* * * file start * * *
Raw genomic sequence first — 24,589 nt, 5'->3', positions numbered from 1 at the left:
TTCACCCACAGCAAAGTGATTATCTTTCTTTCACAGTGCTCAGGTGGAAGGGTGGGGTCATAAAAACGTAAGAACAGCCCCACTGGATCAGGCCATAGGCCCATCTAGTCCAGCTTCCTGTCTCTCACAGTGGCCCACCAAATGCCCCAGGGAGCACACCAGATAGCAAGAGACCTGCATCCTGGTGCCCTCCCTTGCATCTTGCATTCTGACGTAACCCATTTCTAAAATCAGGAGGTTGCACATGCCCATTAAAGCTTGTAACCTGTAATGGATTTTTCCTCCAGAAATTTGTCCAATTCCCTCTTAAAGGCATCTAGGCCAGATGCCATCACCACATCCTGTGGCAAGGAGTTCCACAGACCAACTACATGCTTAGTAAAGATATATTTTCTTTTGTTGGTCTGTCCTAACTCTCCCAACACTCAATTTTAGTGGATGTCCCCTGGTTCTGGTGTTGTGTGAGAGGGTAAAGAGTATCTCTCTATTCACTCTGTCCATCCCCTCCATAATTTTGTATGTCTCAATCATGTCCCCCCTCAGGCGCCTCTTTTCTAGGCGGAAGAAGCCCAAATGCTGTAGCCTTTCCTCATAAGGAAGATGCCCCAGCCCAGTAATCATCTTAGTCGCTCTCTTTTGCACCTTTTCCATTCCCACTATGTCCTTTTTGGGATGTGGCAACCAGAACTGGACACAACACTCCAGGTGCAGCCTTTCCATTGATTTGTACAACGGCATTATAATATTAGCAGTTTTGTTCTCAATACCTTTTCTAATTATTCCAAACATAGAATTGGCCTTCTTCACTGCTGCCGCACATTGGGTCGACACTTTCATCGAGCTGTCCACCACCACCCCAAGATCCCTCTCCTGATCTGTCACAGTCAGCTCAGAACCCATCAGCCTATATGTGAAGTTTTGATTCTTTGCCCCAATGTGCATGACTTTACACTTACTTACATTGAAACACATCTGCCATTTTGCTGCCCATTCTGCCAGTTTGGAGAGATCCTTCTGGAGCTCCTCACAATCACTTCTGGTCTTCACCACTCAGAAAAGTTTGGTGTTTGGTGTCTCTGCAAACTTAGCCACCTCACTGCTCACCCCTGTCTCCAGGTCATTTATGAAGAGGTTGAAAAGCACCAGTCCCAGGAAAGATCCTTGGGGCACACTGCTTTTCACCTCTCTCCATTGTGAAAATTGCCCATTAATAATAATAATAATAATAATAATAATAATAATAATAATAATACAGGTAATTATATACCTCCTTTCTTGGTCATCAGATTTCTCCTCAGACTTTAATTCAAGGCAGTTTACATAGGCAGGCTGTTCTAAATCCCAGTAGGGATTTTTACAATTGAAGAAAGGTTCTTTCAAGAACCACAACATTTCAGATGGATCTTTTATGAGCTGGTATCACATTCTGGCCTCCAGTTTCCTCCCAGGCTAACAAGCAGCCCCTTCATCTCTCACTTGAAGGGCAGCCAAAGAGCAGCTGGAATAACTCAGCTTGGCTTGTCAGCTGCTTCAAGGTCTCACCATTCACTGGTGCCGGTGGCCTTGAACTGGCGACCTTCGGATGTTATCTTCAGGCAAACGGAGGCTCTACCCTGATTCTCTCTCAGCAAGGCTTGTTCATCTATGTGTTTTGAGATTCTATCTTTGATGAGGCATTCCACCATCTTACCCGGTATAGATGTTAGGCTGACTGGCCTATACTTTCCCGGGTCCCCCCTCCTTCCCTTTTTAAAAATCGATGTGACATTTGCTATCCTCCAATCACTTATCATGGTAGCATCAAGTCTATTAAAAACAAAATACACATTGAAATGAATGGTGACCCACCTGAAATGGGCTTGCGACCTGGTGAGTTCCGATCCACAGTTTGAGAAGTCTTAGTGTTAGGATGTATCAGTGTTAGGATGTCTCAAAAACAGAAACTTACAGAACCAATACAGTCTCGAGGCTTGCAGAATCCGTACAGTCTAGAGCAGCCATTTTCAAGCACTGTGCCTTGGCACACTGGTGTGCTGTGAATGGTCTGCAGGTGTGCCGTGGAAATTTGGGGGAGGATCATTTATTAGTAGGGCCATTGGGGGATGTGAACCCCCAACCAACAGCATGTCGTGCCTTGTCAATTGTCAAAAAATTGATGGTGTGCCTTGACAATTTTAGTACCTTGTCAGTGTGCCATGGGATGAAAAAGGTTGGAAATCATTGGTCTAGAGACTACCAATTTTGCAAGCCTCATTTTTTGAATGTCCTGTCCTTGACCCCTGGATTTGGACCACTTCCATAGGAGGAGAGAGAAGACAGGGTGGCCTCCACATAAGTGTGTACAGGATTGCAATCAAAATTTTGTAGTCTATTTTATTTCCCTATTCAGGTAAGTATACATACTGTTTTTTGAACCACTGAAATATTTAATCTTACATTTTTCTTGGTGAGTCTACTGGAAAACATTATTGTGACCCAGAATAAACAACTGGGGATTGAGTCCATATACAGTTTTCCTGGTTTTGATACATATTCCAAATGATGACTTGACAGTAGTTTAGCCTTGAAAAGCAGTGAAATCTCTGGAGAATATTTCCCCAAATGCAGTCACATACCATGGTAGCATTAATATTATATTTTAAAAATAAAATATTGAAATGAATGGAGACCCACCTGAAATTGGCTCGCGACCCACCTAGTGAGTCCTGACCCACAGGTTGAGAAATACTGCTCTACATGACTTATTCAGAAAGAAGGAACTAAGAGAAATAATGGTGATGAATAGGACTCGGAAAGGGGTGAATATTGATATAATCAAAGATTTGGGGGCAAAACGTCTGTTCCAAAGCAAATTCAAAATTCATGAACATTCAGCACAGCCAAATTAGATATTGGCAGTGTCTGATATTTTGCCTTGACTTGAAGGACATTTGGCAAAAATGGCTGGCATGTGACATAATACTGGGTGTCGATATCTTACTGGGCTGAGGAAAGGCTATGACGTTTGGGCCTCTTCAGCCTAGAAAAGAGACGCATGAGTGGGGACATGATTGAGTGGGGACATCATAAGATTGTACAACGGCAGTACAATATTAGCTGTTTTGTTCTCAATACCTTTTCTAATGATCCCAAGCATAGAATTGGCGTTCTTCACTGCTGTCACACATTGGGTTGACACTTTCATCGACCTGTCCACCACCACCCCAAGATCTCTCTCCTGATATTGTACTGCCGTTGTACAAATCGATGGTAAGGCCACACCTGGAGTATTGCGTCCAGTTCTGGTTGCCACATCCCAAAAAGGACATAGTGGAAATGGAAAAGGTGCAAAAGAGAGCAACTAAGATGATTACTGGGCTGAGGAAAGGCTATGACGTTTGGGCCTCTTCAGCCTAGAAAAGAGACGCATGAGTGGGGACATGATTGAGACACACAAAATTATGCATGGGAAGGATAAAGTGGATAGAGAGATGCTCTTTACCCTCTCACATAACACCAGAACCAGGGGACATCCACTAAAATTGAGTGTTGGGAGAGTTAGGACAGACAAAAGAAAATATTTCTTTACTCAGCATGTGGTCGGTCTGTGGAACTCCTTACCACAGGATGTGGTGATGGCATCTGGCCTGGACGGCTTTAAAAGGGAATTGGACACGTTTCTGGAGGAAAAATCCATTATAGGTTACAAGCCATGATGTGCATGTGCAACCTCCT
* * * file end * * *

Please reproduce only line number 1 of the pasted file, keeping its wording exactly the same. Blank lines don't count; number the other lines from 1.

Raw genomic sequence first — 24,589 nt, 5'->3', positions numbered from 1 at the left: